AT miles hiked: 4.5
Total AT miles hiked: 206.8
Non AT miles: .5 from the shelter and about 3-4 town miles

This picture is of Rob and Katie, our trail angels who, on their honeymoon, picked up two muddy, wet, stinky, pathetic hikers and drove us to Gatlinburg, plus told us about free moonshine samples in town. Thank you! You guys made our day and I hope you have a great honeymoon and life. You are wonderful and kind people.

Typical Nero day activities:

Hike into a town or a road to town; find a ride into town-pay if necessary; find a place to sleep; take a shower; get coins and detergent; do laundry; air out and dry sleeping bag, tent, ground cloth, pack, pack cover, shoes and all other gear; begin charging batteries for electronic devices-usually takes all day and night; call and text family and friends-while charging phone if possible; find resupply stores-mostly groceries and restaurants; find outfitter; eat food; go to stores and buy stuff for the next three to five days; arrange a shuttle or plan a time and a method to leave town the next morning; deal with any issues from home or health issues; count your money and wonder how to get more now that you are unemployed; spend some on beer and hot or cold food anyway; see hikers you thought you would never see again because they are waiting for a package and got to town late on Friday and had to stay through the weekend (now they are cooking Ramen in their hotel rooms, after three days in town); think about having a party with friends but fall asleep before midnight anyway; get up at 6:30 the next morning though you will probably not get to the trail until after 11am because the shuttle goes through several towns before it drops you off; wash stinky, muddy socks in the sink at midnight because they were in the bottom of your pack and you forgot to wash them with your laundry; write your blog or journal and think about finding the earplugs; consult the guidebook and make plans for the next few days to the next resupply point; plan a second shower in the morning because all of your nails are somehow still dirty-also it feels so good and you sweated walking all around town; realize your clothes or shoes or pack stink again, or never stopped smelling despite being washed or dried out; look forward to the simplicity of the single task of just walking; breathe a sigh of relief as you hoist your extra heavy pack, weighed down again with food, and walk into the mountains for the next three to five days.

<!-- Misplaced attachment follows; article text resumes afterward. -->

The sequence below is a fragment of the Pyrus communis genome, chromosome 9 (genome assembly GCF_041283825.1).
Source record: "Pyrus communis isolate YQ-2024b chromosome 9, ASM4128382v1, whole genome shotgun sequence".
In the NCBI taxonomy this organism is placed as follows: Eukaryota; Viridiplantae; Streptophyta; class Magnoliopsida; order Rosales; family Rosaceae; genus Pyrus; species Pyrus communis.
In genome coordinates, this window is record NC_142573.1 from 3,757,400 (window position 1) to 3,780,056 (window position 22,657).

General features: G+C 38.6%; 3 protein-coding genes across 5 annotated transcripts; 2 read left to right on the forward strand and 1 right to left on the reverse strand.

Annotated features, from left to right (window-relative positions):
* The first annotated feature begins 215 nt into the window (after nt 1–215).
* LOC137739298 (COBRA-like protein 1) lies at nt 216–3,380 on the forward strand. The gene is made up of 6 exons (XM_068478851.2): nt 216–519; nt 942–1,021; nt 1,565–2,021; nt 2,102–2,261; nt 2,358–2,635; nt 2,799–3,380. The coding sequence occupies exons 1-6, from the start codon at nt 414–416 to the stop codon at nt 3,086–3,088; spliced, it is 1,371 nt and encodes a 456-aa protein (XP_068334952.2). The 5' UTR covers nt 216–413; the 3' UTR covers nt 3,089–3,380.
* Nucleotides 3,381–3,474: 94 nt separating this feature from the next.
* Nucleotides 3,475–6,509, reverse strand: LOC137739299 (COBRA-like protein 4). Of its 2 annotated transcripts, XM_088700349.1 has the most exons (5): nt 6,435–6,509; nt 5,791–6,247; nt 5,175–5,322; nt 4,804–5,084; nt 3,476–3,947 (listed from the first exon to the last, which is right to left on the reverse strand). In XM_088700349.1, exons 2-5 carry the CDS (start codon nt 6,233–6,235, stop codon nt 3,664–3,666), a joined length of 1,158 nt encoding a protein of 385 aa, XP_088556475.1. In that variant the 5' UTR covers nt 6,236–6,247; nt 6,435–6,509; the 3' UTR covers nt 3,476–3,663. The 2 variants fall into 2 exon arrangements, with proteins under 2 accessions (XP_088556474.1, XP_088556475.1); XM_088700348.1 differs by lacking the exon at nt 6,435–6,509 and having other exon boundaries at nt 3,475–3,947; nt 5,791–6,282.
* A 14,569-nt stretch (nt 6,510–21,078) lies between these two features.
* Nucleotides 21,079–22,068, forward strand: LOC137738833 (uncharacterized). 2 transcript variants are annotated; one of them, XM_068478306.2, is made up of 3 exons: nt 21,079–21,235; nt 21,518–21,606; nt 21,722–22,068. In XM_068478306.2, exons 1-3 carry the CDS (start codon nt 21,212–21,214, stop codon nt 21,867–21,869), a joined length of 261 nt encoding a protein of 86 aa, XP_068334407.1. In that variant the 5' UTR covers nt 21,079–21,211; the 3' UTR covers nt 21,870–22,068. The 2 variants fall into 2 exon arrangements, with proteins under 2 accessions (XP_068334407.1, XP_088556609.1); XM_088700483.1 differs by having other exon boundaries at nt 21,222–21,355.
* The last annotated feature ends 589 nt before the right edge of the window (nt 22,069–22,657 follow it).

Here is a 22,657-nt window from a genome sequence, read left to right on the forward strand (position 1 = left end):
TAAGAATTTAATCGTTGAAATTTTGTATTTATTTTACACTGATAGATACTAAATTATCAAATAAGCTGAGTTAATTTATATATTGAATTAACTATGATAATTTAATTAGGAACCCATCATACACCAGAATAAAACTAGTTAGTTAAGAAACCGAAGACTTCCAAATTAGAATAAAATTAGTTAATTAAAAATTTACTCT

Town visits are exhausting and expensive, and fun and awesome, even if you take a full zero day. A nero day is cheaper, but more stressful, cramming all your town chores into a partial day.

I sampled a bunch of different kinds of legal moonshine tonight, and Gatlinburg was like a giant fair or festival. We tried to experience the town, but took too long finishing our chores and things closed and we got tired. So it goes.

I look forward to some real zero days after the Smokies, even in the mountains, as long as I have enough food. I have barely enough food for three days, because I had extra when I got here, so bought hardly any. Spider and ET said it took them years to learn which foods were their first choices and how much to bring. I hope I learn that before my hike is over.

And yes, I did think about buying a stove after yesterday, but I never used my secret weapon, the hand warmer and I got too hot later that night. Also, I mostly like the Pro and Cliff and Larabars and trail mix to snack on during the day and I don't want to cook in the morning.

It's after 1am and the neighbors next door in the hotel, who are hikers, are still having fun. I thought about joining, but I am too tired and have a tough hiking day planned for tomorrow. Maybe next time.